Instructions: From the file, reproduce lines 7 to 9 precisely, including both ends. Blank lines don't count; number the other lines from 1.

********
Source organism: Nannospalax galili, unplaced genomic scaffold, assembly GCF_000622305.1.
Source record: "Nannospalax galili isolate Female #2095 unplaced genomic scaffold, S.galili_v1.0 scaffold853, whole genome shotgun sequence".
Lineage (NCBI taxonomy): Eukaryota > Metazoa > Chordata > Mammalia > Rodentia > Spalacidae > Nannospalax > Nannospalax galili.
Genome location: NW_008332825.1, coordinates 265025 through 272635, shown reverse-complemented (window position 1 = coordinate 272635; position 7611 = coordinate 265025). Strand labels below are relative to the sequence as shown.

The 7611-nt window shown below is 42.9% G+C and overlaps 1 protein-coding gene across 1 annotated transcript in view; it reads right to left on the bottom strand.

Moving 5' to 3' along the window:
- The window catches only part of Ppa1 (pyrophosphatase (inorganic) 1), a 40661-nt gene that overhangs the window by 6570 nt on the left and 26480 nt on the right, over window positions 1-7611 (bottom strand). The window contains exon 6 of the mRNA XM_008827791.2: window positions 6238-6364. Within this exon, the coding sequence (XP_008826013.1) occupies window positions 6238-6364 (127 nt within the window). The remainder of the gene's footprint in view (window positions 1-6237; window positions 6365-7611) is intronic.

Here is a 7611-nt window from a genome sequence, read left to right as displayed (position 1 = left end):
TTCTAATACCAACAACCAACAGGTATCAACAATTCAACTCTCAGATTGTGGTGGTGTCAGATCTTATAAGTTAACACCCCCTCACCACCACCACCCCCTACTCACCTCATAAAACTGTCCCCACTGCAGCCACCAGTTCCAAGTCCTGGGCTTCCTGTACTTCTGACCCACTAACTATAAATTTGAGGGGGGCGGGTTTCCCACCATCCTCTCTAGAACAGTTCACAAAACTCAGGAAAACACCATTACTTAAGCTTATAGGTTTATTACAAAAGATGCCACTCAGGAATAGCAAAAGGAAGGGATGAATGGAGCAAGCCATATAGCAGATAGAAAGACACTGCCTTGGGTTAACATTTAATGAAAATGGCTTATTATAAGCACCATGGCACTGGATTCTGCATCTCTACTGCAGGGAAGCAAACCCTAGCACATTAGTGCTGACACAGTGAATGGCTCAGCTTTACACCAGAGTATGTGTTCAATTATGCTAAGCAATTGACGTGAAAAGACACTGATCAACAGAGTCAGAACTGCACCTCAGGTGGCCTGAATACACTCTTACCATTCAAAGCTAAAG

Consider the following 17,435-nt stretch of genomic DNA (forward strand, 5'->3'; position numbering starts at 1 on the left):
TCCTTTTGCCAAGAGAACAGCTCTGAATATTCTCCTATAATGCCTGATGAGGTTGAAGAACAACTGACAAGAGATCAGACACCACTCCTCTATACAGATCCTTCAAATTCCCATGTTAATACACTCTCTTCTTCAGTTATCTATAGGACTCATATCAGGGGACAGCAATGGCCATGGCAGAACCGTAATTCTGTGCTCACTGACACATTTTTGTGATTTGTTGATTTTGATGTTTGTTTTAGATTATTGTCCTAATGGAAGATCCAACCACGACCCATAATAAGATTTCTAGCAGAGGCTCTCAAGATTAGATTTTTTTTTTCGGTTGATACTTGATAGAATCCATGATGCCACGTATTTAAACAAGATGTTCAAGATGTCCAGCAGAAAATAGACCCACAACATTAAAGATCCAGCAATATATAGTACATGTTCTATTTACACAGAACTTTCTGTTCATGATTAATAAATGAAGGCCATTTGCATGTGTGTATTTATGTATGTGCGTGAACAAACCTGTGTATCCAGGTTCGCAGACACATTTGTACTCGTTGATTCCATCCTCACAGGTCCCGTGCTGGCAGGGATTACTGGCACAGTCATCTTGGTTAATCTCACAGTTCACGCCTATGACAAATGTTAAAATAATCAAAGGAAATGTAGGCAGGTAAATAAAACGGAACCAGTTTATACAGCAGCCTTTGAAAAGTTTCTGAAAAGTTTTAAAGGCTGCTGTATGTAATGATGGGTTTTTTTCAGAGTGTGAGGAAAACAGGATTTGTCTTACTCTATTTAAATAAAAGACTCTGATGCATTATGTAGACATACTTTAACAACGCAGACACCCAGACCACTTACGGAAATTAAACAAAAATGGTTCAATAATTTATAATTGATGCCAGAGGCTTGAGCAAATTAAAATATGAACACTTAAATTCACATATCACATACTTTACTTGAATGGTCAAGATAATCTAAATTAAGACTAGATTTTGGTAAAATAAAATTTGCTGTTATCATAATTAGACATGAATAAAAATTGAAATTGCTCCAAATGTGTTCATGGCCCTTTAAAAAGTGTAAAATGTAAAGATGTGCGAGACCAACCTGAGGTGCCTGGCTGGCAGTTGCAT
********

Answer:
- The window catches only part of Ppa1 (pyrophosphatase (inorganic) 1), a 40661-nt gene that overhangs the window by 6570 nt on the left and 26480 nt on the right, over window positions 1-7611 (bottom strand). The window contains exon 6 of the mRNA XM_008827791.2: window positions 6238-6364. Within this exon, the coding sequence (XP_008826013.1) occupies window positions 6238-6364 (127 nt within the window). The remainder of the gene's footprint in view (window positions 1-6237; window positions 6365-7611) is intronic.

Here is a 7611-nt window from a genome sequence, read left to right as displayed (position 1 = left end):
TTCTAATACCAACAACCAACAGGTATCAACAATTCAACTCTCAGATTGTGGTGGTGTCAGATCTTATAAGTTAACACCCCCTCACCACCACCACCCCCTACTCACCTCATAAAACTGTCCCCACTGCAGCCACCAGTTCCAAGTCCTGGGCTTCCTGTACTTCTGACCCACTAACTATAAATTTGAGGGGGGCGGGTTTCCCACCATCCTCTCTAGAACAGTTCACAAAACTCAGGAAAACACCATTACTTAAGCTTATAGGTTTATTACAAAAGATGCCACTCAGGAATAGCAAAAGGAAGGGATGAATGGAGCAAGCCATATAGCAGATAGAAAGACACTGCCTTGGGTTAACATTTAATGAAAATGGCTTATTATAAGCACCATGGCACTGGATTCTGCATCTCTACTGCAGGGAAGCAAACCCTAGCACATTAGTGCTGACACAGTGAATGGCTCAGCTTTACACCAGAGTATGTGTTCAATTATGCTAAGCAATTGACGTGAAAAGACACTGATCAACAGAGTCAGAACTGCACCTCAGGTGGCCTGAATACACTCTTACCATTCAAAGCTAAAG